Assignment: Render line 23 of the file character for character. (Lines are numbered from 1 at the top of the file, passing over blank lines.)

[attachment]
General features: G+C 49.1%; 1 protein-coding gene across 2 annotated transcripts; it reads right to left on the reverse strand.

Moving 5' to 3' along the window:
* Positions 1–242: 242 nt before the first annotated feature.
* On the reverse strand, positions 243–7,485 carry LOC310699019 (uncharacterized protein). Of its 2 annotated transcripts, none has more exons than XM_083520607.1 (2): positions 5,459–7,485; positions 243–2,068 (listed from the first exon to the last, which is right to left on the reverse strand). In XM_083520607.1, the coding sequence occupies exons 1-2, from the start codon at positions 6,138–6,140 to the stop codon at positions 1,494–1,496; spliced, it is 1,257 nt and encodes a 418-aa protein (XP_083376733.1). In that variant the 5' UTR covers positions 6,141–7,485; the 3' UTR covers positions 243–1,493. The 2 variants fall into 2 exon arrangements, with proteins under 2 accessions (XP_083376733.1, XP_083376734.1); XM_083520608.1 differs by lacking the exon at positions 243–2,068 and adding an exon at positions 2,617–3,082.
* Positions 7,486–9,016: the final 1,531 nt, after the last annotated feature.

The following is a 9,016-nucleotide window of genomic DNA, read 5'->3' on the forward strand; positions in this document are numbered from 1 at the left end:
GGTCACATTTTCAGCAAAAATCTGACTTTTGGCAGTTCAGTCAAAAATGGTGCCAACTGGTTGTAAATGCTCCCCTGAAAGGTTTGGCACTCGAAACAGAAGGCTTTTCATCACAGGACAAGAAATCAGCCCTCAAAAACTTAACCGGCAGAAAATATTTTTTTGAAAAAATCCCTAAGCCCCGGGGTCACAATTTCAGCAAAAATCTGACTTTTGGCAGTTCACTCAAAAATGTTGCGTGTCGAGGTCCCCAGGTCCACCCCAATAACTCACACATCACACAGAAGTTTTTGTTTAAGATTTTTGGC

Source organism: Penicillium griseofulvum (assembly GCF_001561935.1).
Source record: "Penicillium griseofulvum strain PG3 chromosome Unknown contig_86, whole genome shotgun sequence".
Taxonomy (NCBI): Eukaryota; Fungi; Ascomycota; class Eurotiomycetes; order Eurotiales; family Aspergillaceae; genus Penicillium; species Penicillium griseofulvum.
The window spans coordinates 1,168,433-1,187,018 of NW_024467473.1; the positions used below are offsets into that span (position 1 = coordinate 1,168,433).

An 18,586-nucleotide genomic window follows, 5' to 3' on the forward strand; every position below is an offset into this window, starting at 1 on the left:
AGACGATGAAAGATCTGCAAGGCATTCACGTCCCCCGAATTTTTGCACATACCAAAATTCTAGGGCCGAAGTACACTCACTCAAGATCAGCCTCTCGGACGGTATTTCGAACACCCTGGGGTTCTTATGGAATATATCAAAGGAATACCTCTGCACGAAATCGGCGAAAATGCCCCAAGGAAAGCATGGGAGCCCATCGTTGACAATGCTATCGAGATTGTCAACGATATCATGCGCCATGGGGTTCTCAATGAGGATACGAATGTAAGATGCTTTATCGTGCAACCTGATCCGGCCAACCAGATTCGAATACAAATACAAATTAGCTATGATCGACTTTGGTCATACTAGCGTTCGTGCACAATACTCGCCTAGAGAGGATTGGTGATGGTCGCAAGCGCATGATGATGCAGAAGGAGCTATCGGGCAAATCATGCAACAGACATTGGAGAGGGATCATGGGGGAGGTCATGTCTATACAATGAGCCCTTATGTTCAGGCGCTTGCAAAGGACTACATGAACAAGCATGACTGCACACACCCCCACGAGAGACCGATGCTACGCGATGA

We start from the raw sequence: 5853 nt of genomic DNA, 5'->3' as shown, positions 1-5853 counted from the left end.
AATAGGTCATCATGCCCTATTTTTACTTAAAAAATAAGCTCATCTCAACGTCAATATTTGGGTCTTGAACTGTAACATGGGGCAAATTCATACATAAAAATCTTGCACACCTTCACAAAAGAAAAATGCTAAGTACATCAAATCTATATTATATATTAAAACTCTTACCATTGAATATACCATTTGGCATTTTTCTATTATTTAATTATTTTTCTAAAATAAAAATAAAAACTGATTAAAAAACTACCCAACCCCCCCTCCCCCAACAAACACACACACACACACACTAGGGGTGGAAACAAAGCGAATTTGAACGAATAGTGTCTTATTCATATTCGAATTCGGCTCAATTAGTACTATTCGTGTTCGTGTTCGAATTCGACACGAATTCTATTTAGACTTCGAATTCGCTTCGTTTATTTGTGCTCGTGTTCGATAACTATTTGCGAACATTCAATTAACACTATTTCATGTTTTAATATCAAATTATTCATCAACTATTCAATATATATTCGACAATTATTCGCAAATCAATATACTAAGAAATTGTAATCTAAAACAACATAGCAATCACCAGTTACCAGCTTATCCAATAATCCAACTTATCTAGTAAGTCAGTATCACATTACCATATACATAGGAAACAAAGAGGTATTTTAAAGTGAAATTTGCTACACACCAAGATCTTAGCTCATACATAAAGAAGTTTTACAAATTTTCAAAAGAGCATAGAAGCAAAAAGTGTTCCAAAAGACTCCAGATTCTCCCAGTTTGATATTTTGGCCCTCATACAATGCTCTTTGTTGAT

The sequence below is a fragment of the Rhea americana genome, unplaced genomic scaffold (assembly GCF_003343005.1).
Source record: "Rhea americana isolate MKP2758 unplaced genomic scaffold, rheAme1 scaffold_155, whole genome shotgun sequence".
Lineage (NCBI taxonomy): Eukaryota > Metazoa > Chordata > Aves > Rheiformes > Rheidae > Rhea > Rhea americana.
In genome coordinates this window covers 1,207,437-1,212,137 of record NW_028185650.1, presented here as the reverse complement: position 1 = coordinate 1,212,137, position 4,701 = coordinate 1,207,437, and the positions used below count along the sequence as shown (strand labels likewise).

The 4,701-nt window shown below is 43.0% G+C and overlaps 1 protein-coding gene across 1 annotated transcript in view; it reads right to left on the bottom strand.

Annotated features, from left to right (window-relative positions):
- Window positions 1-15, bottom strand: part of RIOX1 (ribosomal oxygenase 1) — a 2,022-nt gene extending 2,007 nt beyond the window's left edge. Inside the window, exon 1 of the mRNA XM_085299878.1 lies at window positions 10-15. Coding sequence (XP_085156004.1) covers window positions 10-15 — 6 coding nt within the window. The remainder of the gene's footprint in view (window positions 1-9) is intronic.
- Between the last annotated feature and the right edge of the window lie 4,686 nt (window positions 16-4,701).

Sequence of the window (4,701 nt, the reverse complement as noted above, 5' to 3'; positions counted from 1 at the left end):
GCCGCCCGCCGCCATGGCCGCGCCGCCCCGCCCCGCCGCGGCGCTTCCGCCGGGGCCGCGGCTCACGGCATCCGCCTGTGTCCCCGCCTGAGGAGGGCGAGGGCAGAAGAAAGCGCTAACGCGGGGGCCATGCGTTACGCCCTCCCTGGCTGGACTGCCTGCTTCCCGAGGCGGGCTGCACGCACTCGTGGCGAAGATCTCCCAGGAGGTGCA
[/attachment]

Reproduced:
- Between the last annotated feature and the right edge of the window lie 4,686 nt (window positions 16-4,701).